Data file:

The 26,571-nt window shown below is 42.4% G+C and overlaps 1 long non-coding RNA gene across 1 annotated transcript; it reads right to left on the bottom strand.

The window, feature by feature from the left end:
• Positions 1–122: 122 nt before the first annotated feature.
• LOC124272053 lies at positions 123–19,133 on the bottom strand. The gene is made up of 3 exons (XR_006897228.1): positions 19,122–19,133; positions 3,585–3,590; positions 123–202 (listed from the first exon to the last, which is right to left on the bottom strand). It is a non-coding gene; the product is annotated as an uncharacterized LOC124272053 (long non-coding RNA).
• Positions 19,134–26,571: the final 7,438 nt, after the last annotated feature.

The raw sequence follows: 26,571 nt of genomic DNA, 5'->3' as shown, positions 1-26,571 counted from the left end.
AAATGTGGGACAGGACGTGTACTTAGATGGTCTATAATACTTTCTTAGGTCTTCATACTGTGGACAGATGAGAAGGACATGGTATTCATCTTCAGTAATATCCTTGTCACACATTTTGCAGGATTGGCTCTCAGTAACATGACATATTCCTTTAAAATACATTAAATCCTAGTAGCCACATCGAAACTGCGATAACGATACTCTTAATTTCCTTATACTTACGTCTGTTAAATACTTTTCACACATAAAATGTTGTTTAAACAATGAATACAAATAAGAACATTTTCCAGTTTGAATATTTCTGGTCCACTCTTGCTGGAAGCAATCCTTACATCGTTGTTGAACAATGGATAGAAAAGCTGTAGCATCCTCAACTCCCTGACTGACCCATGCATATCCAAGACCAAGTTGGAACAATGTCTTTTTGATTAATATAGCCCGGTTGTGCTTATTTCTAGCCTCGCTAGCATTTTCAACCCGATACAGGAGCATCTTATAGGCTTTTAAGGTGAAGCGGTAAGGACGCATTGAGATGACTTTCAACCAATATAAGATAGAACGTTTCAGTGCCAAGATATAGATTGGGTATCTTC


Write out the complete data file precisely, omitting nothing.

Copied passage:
The 26,571-nt window shown below is 42.4% G+C and overlaps 1 long non-coding RNA gene across 1 annotated transcript; it reads right to left on the bottom strand.

The window, feature by feature from the left end:
• Positions 1–122: 122 nt before the first annotated feature.
• LOC124272053 lies at positions 123–19,133 on the bottom strand. The gene is made up of 3 exons (XR_006897228.1): positions 19,122–19,133; positions 3,585–3,590; positions 123–202 (listed from the first exon to the last, which is right to left on the bottom strand). It is a non-coding gene; the product is annotated as an uncharacterized LOC124272053 (long non-coding RNA).
• Positions 19,134–26,571: the final 7,438 nt, after the last annotated feature.

The raw sequence follows: 26,571 nt of genomic DNA, 5'->3' as shown, positions 1-26,571 counted from the left end.
AAATGTGGGACAGGACGTGTACTTAGATGGTCTATAATACTTTCTTAGGTCTTCATACTGTGGACAGATGAGAAGGACATGGTATTCATCTTCAGTAATATCCTTGTCACACATTTTGCAGGATTGGCTCTCAGTAACATGACATATTCCTTTAAAATACATTAAATCCTAGTAGCCACATCGAAACTGCGATAACGATACTCTTAATTTCCTTATACTTACGTCTGTTAAATACTTTTCACACATAAAATGTTGTTTAAACAATGAATACAAATAAGAACATTTTCCAGTTTGAATATTTCTGGTCCACTCTTGCTGGAAGCAATCCTTACATCGTTGTTGAACAATGGATAGAAAAGCTGTAGCATCCTCAACTCCCTGACTGACCCATGCATATCCAAGACCAAGTTGGAACAATGTCTTTTTGATTAATATAGCCCGGTTGTGCTTATTTCTAGCCTCGCTAGCATTTTCAACCCGATACAGGAGCATCTTATAGGCTTTTAAGGTGAAGCGGTAAGGACGCATTGAGATGACTTTCAACCAATATAAGATAGAACGTTTCAGTGCCAAGATATAGATTGGGTATCTTC